Tuesday, March 25, 2008

Pop quiz: When is $20 really $200? Read on.

Several times during this morning's Opening Day MLB broadcast from Tokyo, which (God-help-me) I watched live beginning at 6 a.m., I was treated to a splashy ad for 24-Hour Fitness clubs. "Sign up now," said the ebullient spokeswoman, "and pay just a $24 initiation fee!" As she said this, a huge green $24 assaulted viewers from her right. But under the huge green $24 was smaller lettering—the literal fine print—that said this: "…plus a $79 processing fee and the first and last month's dues." I went to the company site, linked above, to investigate what those dues might amount to. Finding no 24-Hour Fitness clubs within 50 miles of me, I tried Manhattan, and promptly located one where the dues are $89 a month. So let's sum up: $24 plus $79 plus $89-times-2 = $281. But tell ya what. We know Manhattan's kinda pricey. Let's assume that the New York City membership is twice that of a club in, say, Sioux City, Iowa. You'd still have a situation where "just $24!" somehow becomes $191. Therefore, I ask you today, as I've asked previously: Is anything advertised in this country on the up-and-up? How can people watch an ad like that and not say to themselves, if not aloud, "I am just so sick and tired of the b.s.!" More to the point, where do advertisers get the nerve to use a hook like "just $24!" when they're admitting, right in that very ad, that $24 really equals something like $200? I guess they figure the typical consumer is so jaded by now that we don't even care.

Not all of the ads during the game touted 24-Hour Fitness clubs. A few were about a fat-burning revelation called Lipozene. The manufacturer of the product, the Obesity Research Institute, LLC, claims to have in its possession a "clinical study" affirming Lipozene's amazing ability to simply melt away fat with no other lifestyle changes on the user's part. You can continue eating as you always have...and you don't need to join a 24-Hour Fitness club, either! I went to the Lipozene site, certain that they'd give prominent play to their clinical research. (The Obesity Research Institute—and this may shock you—is not a part of the National Institutes of Health. But ORI isn't exactly unknown in Washington, either. It's actually quite well-known to the FTC.) And guess what, the nice lady in the white lab coat who anchors the online pitch for Lipozene said that there were not just one, but "12 clinical studies" that support the product; there were also testimonials from people using words like "miracle" and "fantastic." But strangely, I found no link to the actual studies, nor any descriptions of where they'd been done, how they'd been conducted, etc. In separate research, however, I did find a discussion board for Lipozene users. They do not seem as upbeat as the lady in the white coat. And their disenchantment was not limited to the product itself; several reported unauthorized charges that appeared on their charge cards for quantities of Lipozene far in excess of the amount ordered. And get this: One woman, "Dorothy," who says she merely ordered the "$29 trial" of Lipozene, ended up getting billed for a total of $205.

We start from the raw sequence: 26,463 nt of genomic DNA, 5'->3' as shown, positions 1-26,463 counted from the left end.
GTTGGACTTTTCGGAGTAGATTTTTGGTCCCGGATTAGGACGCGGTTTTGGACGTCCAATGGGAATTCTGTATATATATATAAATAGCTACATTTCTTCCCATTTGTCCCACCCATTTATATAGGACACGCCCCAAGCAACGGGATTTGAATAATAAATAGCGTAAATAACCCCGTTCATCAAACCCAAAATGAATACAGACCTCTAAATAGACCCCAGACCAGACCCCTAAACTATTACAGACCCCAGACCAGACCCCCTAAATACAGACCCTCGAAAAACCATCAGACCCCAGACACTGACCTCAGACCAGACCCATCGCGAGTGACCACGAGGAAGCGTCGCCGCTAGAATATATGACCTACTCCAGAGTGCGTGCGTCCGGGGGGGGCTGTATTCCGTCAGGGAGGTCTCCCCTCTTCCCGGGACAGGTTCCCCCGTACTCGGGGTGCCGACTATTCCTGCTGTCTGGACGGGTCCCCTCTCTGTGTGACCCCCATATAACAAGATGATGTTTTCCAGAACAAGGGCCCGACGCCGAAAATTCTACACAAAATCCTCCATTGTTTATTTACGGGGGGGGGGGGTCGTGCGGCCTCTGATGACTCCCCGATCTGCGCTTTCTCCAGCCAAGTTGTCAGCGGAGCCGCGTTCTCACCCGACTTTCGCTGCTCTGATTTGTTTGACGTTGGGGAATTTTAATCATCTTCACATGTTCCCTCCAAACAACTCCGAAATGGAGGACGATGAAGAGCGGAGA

Now that is an authentic "miracle"! Once again, $20-something has turned into $200-something, right before our eyes.


Anonymous said...


Shouldn't any product that "melts away body fat" be covered under the PT Barnum exception clause regarding any false advertising claims? It's a simple litmus test, and any moron who falls for it should also lose their right to vote in all elections, too.

"No money down!" auto leases are also annoying ads - usually you have to trade in a car worth $5,500 in order to get that "no money down" deal. The local car delaers are advertising this heavily during March Madness round 1 games.

Are sports fans as dumb as the advertisers think?

Steve Salerno said...

Well, sports fans tend to buy into what I call "sportsthink" lock, stock and barrel. (Look up some of the tags on the posts.) So, yes, in a word, many sports fans are that dumb, I guess.

Steven Sashen said...

The thought of body fat MELTING away has now left me with an indelible image of walking down the street leaving puddles of melted body fat in my wake.


BTW, for a blood-boiling good time, read "Gotcha Capitalism" which is all about this situation that has you so vexed. One problem, human beings with their cognitive biases are more likely to buy the $24 that becomes $200 than they are to a pitch that says "It's $200"...even if they KNOW the $20 becomes $200.

Anonymous said...


Your PR Guy said...


This is a prime example showing how advertising is dead. You're not the only one saying, "Oh, please! Give me a break."

But there will always be a sucker born everyday.